Perhaps it’s appropriate at this time to note that April 5 was the birthday of Joseph Lister, considered the father of antiseptic medicine. Lister was born in 1827 in Upton, England. He graduated with honors from University College in London in 1852 and became a fellow of the Royal College of Surgeons and house surgeon at University College Hospital. In October 1856, Lister was appointed surgeon to the Edinburgh Royal Infirmary.
During that period, conventional wisdom was that infections were caused by miasma, or bad air. About half of surgery patients died of infection, leading to the expression, “The operation was successful, but the patient died.”
Lister suspected the infections were caused by pollen-like dust and he began experimenting with carbolic acid as an antiseptic. Although his ideas weren’t completely accurate, he was on to something; surgical mortality fell from 45 to 15 percent in his Male Accident Ward between 1865 and 1869.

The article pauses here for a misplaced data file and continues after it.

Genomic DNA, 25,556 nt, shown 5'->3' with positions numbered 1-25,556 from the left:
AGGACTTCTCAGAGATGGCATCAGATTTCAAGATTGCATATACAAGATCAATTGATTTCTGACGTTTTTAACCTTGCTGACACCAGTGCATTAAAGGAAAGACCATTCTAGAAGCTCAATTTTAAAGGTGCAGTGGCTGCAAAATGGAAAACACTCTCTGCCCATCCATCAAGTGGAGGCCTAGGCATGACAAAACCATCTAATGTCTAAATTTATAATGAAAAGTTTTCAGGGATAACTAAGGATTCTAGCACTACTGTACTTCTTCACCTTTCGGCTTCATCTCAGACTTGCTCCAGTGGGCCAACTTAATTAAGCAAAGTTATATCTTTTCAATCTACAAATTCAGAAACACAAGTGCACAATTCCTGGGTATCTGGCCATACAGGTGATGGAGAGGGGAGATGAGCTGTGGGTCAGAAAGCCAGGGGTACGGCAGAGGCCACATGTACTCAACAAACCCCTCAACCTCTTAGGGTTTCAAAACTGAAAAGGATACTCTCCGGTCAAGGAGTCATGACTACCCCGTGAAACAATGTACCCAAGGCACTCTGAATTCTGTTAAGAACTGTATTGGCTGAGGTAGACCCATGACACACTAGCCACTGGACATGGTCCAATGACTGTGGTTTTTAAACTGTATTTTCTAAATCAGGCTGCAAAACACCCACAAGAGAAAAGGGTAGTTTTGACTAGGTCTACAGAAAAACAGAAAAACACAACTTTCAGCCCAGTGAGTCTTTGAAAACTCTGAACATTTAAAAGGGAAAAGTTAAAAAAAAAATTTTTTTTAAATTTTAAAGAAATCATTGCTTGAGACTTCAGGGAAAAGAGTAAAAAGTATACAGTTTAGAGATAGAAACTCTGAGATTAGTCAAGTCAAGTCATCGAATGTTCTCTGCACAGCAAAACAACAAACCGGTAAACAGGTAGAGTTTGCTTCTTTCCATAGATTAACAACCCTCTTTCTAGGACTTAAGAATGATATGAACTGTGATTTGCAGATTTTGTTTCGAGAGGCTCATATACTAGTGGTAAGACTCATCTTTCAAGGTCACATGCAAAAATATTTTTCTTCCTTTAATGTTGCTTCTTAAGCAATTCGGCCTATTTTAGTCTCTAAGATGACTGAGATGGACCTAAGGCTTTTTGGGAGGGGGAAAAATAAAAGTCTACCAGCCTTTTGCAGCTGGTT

Of course, such a radical change to the wisdom of the time wasn’t immediately appreciated. But eventually Lister was able to see almost universal acceptance of his ideas in his lifetime.
Not all pioneers are so fortunate.
For more on Joseph Lister, visit https://www.britannica.com/biography/Joseph-Lister-Baron-Lister-of-Lyme-Regis. The photo came from that site.